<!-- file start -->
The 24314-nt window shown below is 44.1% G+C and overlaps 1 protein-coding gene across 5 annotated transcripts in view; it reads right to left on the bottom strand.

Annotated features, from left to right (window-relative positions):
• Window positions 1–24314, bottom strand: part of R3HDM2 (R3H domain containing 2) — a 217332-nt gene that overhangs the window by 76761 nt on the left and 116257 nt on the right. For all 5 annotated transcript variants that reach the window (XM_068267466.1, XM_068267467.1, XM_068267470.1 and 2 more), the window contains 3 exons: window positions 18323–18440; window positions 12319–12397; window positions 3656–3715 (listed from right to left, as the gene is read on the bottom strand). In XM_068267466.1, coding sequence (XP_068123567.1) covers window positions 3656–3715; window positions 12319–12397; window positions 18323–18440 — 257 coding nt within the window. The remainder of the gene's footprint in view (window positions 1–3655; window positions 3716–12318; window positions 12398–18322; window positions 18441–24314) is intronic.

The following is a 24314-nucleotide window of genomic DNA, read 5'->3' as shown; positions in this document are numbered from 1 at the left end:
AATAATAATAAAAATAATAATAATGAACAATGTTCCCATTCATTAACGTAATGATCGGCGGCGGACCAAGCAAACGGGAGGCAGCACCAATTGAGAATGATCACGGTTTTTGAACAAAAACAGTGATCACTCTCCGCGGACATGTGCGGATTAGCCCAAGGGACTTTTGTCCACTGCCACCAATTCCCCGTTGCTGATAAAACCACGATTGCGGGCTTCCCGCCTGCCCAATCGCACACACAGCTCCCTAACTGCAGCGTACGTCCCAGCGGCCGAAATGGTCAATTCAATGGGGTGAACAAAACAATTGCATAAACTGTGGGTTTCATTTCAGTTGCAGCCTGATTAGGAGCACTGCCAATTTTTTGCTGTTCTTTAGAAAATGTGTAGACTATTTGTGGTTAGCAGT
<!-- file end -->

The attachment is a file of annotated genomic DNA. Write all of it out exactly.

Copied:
The 24314-nt window shown below is 44.1% G+C and overlaps 1 protein-coding gene across 5 annotated transcripts in view; it reads right to left on the bottom strand.

Annotated features, from left to right (window-relative positions):
• Window positions 1–24314, bottom strand: part of R3HDM2 (R3H domain containing 2) — a 217332-nt gene that overhangs the window by 76761 nt on the left and 116257 nt on the right. For all 5 annotated transcript variants that reach the window (XM_068267466.1, XM_068267467.1, XM_068267470.1 and 2 more), the window contains 3 exons: window positions 18323–18440; window positions 12319–12397; window positions 3656–3715 (listed from right to left, as the gene is read on the bottom strand). In XM_068267466.1, coding sequence (XP_068123567.1) covers window positions 3656–3715; window positions 12319–12397; window positions 18323–18440 — 257 coding nt within the window. The remainder of the gene's footprint in view (window positions 1–3655; window positions 3716–12318; window positions 12398–18322; window positions 18441–24314) is intronic.

The following is a 24314-nucleotide window of genomic DNA, read 5'->3' as shown; positions in this document are numbered from 1 at the left end:
AATAATAATAAAAATAATAATAATGAACAATGTTCCCATTCATTAACGTAATGATCGGCGGCGGACCAAGCAAACGGGAGGCAGCACCAATTGAGAATGATCACGGTTTTTGAACAAAAACAGTGATCACTCTCCGCGGACATGTGCGGATTAGCCCAAGGGACTTTTGTCCACTGCCACCAATTCCCCGTTGCTGATAAAACCACGATTGCGGGCTTCCCGCCTGCCCAATCGCACACACAGCTCCCTAACTGCAGCGTACGTCCCAGCGGCCGAAATGGTCAATTCAATGGGGTGAACAAAACAATTGCATAAACTGTGGGTTTCATTTCAGTTGCAGCCTGATTAGGAGCACTGCCAATTTTTTGCTGTTCTTTAGAAAATGTGTAGACTATTTGTGGTTAGCAGT